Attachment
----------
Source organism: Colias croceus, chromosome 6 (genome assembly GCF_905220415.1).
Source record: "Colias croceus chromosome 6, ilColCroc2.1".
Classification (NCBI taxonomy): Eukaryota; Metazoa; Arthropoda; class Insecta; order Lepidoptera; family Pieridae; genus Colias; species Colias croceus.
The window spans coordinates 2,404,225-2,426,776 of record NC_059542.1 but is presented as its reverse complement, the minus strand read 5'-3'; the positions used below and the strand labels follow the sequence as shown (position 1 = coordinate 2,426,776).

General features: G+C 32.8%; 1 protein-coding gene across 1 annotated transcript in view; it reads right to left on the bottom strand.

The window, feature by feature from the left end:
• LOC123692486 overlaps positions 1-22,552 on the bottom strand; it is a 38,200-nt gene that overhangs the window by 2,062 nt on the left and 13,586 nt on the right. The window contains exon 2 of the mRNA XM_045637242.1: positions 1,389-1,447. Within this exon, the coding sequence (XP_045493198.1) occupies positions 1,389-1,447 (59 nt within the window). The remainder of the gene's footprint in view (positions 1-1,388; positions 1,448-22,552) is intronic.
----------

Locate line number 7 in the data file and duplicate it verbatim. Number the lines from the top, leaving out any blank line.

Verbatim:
• LOC123692486 overlaps positions 1-22,552 on the bottom strand; it is a 38,200-nt gene that overhangs the window by 2,062 nt on the left and 13,586 nt on the right. The window contains exon 2 of the mRNA XM_045637242.1: positions 1,389-1,447. Within this exon, the coding sequence (XP_045493198.1) occupies positions 1,389-1,447 (59 nt within the window). The remainder of the gene's footprint in view (positions 1-1,388; positions 1,448-22,552) is intronic.